After an Oct. 10 loss in Chicago dropped them to 0-6, the Giants' defensive players met with their coaches to discuss some new ideas. Players said Sunday that the meeting was an open and frank one in which players offered suggestions about everything from changing coverages to simplifying the pass rush. They all seem to agree it has helped.

[+] EnlargeLinval Joseph and Matt Barkley
Chris Faytok/The Star-Ledger/USA Today SportsLinval Joseph notched one of the Giants' four sacks.
"Just getting together and getting on the same page," safety Antrel Rolle said. "A lot of speaking to each other as men. Players trusting coaches, coaches trusting players. And I think that has showed up in our performance."

The reality is a four-sack Sunday by a team that had only six sacks all season coming in. Three turnovers forced. LeSean McCoy, the league's leading rusher, held to 48 yards on 15 carries.

The reality is the impact of middle linebacker Jon Beason, who came over in an early-October trade with the Panthers and has rapidly emerged as a leader and star at a critical position they'd been overlooking. It is a reality that the Giants' defense has not allowed a point since the Chicago game, and that Eli Manning hasn't thrown an interception since that game, either. The reality is that the Giants are playing much better now than they were when they were losing their first six games.

"This definitely is a huge boost to their confidence," coach Tom Coughlin said. "It reinforces what we are doing, obviously. And then two wins in a row, we're happy to have that."

That's the extent of the current reality, and make no mistake. You are welcome to look at the standings, see the Cowboys only two games in front and make your own hopeful assumptions about what might be if the Giants continue to play well and no one in the division can keep themselves above .500. But that's all still fantasy.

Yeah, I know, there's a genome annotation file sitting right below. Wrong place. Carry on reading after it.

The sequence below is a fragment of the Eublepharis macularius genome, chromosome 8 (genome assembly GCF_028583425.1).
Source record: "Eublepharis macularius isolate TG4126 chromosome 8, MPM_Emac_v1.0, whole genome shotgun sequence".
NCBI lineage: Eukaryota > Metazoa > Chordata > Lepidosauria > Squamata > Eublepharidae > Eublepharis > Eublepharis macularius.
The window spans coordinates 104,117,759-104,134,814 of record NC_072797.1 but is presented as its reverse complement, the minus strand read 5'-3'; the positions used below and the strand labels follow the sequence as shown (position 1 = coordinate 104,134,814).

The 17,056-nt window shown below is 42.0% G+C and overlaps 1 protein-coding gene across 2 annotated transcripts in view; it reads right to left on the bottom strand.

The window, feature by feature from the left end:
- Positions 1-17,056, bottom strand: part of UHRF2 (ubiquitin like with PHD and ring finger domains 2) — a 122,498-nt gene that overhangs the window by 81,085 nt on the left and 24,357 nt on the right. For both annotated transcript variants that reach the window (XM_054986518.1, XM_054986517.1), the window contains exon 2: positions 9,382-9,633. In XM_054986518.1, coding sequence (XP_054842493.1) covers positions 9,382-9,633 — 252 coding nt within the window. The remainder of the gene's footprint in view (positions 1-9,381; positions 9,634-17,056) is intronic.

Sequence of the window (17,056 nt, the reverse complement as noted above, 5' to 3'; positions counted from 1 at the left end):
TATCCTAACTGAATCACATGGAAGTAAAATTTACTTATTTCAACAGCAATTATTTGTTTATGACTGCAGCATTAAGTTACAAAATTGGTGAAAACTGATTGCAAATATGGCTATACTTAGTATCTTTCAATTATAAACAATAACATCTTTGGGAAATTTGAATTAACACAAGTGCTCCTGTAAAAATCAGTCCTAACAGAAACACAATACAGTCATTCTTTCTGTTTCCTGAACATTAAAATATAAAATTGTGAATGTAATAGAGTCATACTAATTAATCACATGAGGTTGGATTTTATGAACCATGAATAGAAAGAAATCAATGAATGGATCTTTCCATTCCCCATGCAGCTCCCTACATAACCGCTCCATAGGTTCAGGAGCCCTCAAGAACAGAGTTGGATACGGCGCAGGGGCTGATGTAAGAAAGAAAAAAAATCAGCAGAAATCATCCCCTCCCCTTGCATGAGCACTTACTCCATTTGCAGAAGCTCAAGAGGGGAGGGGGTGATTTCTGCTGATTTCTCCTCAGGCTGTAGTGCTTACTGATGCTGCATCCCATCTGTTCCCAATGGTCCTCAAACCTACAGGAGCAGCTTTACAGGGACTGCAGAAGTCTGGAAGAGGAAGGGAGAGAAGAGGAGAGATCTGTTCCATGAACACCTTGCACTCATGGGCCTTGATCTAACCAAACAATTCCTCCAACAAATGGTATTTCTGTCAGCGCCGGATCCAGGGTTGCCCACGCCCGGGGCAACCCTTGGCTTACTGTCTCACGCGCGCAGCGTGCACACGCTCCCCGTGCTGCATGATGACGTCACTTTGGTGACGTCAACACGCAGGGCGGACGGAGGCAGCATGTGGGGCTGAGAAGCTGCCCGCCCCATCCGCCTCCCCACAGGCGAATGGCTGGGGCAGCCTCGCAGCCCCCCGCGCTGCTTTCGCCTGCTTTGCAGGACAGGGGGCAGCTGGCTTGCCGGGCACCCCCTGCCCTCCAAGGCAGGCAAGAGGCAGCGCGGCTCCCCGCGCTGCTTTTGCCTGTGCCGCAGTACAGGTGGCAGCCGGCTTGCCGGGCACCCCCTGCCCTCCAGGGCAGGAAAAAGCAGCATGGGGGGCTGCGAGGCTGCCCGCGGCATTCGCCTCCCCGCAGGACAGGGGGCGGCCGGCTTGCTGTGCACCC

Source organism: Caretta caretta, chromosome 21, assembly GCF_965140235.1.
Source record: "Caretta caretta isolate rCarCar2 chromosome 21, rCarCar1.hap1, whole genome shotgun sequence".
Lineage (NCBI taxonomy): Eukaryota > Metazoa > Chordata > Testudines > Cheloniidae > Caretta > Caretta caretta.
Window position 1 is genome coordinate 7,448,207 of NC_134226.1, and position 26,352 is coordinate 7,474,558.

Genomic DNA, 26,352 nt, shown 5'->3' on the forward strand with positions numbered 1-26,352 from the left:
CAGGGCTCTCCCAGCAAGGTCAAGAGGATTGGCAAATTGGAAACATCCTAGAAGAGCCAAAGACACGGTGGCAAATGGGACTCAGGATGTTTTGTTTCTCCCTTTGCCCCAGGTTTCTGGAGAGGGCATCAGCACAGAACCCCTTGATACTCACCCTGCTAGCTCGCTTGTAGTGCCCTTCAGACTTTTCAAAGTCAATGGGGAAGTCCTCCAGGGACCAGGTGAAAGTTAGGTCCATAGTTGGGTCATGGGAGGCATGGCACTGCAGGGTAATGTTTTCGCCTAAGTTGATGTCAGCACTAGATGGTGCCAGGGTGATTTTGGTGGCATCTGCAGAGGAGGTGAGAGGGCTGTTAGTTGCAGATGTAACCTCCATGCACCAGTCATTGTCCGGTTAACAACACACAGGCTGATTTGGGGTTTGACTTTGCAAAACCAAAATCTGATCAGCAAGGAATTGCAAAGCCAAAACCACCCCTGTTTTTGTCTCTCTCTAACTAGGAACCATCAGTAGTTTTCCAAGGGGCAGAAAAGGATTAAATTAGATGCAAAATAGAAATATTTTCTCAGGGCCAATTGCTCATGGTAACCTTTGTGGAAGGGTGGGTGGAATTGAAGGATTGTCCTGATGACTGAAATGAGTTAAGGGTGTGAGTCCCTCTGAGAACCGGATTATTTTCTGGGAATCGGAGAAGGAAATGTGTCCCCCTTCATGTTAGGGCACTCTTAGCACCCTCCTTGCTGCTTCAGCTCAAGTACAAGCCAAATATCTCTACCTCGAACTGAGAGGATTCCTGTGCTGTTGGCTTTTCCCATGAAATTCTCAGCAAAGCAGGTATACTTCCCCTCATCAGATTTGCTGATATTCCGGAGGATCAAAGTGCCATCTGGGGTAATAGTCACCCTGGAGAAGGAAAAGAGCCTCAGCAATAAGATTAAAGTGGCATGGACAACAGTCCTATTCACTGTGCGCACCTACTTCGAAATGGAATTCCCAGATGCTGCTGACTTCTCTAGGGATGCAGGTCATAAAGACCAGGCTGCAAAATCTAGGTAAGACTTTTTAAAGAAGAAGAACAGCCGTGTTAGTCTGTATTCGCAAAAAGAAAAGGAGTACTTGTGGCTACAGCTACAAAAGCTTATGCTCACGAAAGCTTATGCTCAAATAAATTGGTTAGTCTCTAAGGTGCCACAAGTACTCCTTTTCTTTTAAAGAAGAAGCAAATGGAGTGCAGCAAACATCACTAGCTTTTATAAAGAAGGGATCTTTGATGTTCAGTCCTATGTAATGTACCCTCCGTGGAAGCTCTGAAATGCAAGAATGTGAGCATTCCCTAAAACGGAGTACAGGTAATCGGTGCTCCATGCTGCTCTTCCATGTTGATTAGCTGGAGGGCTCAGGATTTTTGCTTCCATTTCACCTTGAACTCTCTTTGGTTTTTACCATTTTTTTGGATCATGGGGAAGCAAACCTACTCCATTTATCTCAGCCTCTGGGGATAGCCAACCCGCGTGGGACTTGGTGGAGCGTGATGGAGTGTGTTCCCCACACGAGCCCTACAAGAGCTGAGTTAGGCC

The Giants are still a last-place team with a half-season to go and major problems on the offensive line, among other places. They're still a sloppy team that commits too many penalties and doesn't make enough big plays on offense. And while you can argue that the division is lousy this year, everybody in it is still ahead of them in the standings. That's reality.

But there's nothing wrong with a little fantasy as a means of sustenance in tough times. The Giants have played much better the last two weeks, and their reward is a pair of wins and an improved sense of confidence and self-worth. And when you have that, it's a lot more fun to mix in a little fantasy every now and then.

Peyton Hillis looks like a helper

October, 27, 2013
PHILADELPHIA -- Peyton Hillis' 70 rushing yards on 20 carries Sunday isn't exactly an eye-popping stat, but it's more than satisfactory for a New York Giants' run game that has ranked at or near the bottom of the league all season long. Mix in Michael Cox's 19 yards on nine carries and the team very nearly got to 3.0 yards per rush for the game. Again, nothing special, but a significant upgrade over the state of the run game in September, when it was basically crippling the offense.

"I think I'm a good fit here, and whatever it is they want me to do, I'm going to do it," Hillis said after the game. "I'm grateful for the opportunity."

It came because of injuries to David Wilson, Andre Brown, Brandon Jacobs and Da'Rel Scott, but the Giants are glad they found Hillis at the bottom of that pile. Not only is he banging out two- and three-yard gains that allow them to feel they're balancing their offense, he's also helping in the passing game -- as a receiver out of the backfield and as a blitz-pickup running back in pass protection. Those two aspects of his game are critical in helping quarterback Eli Manning feel more comfortable than he felt earlier in the season.